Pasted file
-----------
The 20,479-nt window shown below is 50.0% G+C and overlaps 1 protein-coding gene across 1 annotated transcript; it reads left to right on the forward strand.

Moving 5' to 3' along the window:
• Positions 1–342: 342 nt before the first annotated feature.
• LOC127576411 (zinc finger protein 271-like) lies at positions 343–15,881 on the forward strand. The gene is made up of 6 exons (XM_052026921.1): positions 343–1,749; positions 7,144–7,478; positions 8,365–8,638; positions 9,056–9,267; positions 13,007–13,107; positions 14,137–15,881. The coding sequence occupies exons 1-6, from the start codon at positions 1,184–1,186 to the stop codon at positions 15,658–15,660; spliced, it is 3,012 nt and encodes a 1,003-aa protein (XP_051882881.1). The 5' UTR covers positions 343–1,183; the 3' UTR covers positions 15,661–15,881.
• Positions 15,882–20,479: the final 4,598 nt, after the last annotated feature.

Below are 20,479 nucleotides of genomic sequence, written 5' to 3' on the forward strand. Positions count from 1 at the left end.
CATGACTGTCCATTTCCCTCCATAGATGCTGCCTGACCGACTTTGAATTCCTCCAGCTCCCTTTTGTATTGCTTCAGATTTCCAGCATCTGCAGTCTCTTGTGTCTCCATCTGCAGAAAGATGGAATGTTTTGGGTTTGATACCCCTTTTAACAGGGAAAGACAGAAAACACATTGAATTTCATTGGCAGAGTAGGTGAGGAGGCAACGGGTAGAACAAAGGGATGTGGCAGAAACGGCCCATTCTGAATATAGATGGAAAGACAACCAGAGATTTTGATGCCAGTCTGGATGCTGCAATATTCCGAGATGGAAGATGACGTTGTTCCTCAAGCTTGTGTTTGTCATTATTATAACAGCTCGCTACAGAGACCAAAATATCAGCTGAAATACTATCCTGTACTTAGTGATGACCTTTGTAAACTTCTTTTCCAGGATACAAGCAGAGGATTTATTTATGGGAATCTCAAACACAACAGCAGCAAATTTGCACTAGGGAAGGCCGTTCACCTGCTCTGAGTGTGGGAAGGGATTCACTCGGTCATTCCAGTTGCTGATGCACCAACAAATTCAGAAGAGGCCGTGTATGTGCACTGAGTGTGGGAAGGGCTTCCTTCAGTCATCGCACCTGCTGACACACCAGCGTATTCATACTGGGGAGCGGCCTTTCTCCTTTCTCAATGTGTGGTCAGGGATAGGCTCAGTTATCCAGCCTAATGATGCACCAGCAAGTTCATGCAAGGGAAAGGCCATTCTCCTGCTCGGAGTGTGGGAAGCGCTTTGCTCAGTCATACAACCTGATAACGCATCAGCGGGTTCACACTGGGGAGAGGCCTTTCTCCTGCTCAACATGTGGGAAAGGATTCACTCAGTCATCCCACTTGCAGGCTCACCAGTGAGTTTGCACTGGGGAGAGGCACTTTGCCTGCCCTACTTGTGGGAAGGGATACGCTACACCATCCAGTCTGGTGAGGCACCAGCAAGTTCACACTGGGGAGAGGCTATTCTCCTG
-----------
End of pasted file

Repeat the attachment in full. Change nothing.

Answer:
The 20,479-nt window shown below is 50.0% G+C and overlaps 1 protein-coding gene across 1 annotated transcript; it reads left to right on the forward strand.

Moving 5' to 3' along the window:
• Positions 1–342: 342 nt before the first annotated feature.
• LOC127576411 (zinc finger protein 271-like) lies at positions 343–15,881 on the forward strand. The gene is made up of 6 exons (XM_052026921.1): positions 343–1,749; positions 7,144–7,478; positions 8,365–8,638; positions 9,056–9,267; positions 13,007–13,107; positions 14,137–15,881. The coding sequence occupies exons 1-6, from the start codon at positions 1,184–1,186 to the stop codon at positions 15,658–15,660; spliced, it is 3,012 nt and encodes a 1,003-aa protein (XP_051882881.1). The 5' UTR covers positions 343–1,183; the 3' UTR covers positions 15,661–15,881.
• Positions 15,882–20,479: the final 4,598 nt, after the last annotated feature.

Below are 20,479 nucleotides of genomic sequence, written 5' to 3' on the forward strand. Positions count from 1 at the left end.
CATGACTGTCCATTTCCCTCCATAGATGCTGCCTGACCGACTTTGAATTCCTCCAGCTCCCTTTTGTATTGCTTCAGATTTCCAGCATCTGCAGTCTCTTGTGTCTCCATCTGCAGAAAGATGGAATGTTTTGGGTTTGATACCCCTTTTAACAGGGAAAGACAGAAAACACATTGAATTTCATTGGCAGAGTAGGTGAGGAGGCAACGGGTAGAACAAAGGGATGTGGCAGAAACGGCCCATTCTGAATATAGATGGAAAGACAACCAGAGATTTTGATGCCAGTCTGGATGCTGCAATATTCCGAGATGGAAGATGACGTTGTTCCTCAAGCTTGTGTTTGTCATTATTATAACAGCTCGCTACAGAGACCAAAATATCAGCTGAAATACTATCCTGTACTTAGTGATGACCTTTGTAAACTTCTTTTCCAGGATACAAGCAGAGGATTTATTTATGGGAATCTCAAACACAACAGCAGCAAATTTGCACTAGGGAAGGCCGTTCACCTGCTCTGAGTGTGGGAAGGGATTCACTCGGTCATTCCAGTTGCTGATGCACCAACAAATTCAGAAGAGGCCGTGTATGTGCACTGAGTGTGGGAAGGGCTTCCTTCAGTCATCGCACCTGCTGACACACCAGCGTATTCATACTGGGGAGCGGCCTTTCTCCTTTCTCAATGTGTGGTCAGGGATAGGCTCAGTTATCCAGCCTAATGATGCACCAGCAAGTTCATGCAAGGGAAAGGCCATTCTCCTGCTCGGAGTGTGGGAAGCGCTTTGCTCAGTCATACAACCTGATAACGCATCAGCGGGTTCACACTGGGGAGAGGCCTTTCTCCTGCTCAACATGTGGGAAAGGATTCACTCAGTCATCCCACTTGCAGGCTCACCAGTGAGTTTGCACTGGGGAGAGGCACTTTGCCTGCCCTACTTGTGGGAAGGGATACGCTACACCATCCAGTCTGGTGAGGCACCAGCAAGTTCACACTGGGGAGAGGCTATTCTCCTG